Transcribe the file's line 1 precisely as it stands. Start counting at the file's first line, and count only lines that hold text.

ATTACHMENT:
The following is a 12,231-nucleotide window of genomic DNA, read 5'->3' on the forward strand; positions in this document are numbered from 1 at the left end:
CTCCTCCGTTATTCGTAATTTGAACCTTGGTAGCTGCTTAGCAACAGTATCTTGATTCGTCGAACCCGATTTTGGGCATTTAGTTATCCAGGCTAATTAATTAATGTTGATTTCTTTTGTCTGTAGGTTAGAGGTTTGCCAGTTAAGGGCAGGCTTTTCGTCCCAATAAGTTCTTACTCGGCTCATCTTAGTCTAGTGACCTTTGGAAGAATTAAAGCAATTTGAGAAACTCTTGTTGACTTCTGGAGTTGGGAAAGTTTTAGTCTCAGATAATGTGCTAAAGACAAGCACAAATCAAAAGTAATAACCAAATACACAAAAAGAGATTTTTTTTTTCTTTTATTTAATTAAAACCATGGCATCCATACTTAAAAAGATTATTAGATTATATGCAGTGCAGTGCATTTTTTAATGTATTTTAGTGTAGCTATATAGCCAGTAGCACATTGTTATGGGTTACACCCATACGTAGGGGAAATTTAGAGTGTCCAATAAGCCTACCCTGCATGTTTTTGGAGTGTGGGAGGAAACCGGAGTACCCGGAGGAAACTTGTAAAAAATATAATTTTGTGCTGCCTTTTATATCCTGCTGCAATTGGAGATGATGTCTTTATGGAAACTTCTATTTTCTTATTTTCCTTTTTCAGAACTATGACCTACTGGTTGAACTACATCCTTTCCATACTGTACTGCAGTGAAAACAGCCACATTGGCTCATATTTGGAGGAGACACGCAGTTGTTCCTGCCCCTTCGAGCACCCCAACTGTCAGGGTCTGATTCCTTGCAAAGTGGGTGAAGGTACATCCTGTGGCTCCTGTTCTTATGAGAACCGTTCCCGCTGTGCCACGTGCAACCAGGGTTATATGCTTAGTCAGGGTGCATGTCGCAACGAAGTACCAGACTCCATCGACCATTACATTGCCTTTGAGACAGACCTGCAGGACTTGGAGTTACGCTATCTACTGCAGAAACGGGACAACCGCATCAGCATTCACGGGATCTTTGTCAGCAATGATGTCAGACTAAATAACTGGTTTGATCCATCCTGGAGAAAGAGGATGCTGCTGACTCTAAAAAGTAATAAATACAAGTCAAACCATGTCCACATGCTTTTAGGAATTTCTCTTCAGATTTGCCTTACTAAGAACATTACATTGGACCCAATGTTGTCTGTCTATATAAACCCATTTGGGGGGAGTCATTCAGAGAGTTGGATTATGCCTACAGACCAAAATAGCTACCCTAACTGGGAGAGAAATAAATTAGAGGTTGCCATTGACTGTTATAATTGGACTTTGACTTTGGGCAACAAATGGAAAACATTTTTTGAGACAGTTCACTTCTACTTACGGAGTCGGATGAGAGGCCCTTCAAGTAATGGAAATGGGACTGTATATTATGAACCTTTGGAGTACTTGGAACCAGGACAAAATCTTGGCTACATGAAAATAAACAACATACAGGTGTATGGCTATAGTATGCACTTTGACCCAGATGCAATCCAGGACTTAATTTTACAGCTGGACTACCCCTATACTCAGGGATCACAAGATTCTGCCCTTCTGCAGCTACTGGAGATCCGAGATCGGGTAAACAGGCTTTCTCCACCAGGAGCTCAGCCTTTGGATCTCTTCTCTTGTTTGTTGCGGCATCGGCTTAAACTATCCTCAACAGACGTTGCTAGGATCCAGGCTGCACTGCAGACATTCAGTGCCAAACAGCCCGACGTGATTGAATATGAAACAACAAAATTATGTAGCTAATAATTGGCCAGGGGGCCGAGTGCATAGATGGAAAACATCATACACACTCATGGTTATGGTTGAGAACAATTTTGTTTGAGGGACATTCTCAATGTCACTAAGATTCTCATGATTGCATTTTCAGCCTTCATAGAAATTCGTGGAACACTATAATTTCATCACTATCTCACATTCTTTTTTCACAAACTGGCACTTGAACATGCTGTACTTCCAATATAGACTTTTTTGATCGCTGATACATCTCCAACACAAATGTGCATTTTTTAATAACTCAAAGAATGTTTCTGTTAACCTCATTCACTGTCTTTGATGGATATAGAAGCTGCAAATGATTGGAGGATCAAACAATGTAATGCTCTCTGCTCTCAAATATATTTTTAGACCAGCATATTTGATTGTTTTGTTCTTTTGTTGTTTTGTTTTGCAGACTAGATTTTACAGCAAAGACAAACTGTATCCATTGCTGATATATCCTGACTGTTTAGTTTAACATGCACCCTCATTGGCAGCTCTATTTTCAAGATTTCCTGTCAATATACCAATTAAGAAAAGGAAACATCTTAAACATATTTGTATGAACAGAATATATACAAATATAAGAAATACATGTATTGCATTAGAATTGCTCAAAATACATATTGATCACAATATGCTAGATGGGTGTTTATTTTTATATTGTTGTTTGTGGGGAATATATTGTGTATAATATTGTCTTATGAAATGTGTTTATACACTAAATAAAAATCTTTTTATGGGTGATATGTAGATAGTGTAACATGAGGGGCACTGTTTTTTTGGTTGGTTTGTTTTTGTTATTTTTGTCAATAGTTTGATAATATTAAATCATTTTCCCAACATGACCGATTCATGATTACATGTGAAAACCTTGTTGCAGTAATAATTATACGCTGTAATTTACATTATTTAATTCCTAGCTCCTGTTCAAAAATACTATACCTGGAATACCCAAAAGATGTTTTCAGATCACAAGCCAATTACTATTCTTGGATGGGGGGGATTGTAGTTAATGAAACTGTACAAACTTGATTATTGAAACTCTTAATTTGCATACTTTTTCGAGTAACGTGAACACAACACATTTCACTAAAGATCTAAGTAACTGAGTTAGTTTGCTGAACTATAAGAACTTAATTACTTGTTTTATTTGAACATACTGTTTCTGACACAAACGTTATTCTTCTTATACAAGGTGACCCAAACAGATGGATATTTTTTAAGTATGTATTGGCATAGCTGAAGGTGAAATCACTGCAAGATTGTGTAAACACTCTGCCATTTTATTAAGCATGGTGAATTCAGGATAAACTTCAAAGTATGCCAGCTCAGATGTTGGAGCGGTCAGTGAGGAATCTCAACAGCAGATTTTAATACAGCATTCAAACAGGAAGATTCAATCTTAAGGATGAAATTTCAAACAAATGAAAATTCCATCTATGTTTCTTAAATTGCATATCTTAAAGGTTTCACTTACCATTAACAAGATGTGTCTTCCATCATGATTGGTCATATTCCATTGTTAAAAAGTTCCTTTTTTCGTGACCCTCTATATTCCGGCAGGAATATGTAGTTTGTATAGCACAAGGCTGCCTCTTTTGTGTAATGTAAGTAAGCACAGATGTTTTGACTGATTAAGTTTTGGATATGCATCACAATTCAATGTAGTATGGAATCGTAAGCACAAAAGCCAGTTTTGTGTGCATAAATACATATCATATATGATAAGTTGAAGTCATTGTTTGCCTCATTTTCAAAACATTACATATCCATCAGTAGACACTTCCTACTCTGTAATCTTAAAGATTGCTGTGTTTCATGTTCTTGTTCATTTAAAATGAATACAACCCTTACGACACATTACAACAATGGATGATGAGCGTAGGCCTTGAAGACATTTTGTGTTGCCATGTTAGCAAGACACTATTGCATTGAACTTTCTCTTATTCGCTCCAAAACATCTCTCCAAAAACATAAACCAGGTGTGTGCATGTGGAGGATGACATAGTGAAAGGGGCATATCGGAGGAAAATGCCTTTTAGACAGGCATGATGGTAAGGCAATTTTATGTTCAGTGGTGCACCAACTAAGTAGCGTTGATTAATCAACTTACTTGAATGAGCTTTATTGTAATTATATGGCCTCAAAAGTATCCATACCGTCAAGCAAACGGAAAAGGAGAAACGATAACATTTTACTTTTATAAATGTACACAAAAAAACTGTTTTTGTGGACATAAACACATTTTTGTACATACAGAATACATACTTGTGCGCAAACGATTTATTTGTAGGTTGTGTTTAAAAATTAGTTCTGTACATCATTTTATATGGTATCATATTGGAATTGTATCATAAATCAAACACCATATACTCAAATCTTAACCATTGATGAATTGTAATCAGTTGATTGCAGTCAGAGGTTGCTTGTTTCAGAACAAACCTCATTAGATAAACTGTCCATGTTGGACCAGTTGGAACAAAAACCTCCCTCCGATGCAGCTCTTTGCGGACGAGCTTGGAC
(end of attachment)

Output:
The following is a 12,231-nucleotide window of genomic DNA, read 5'->3' on the forward strand; positions in this document are numbered from 1 at the left end: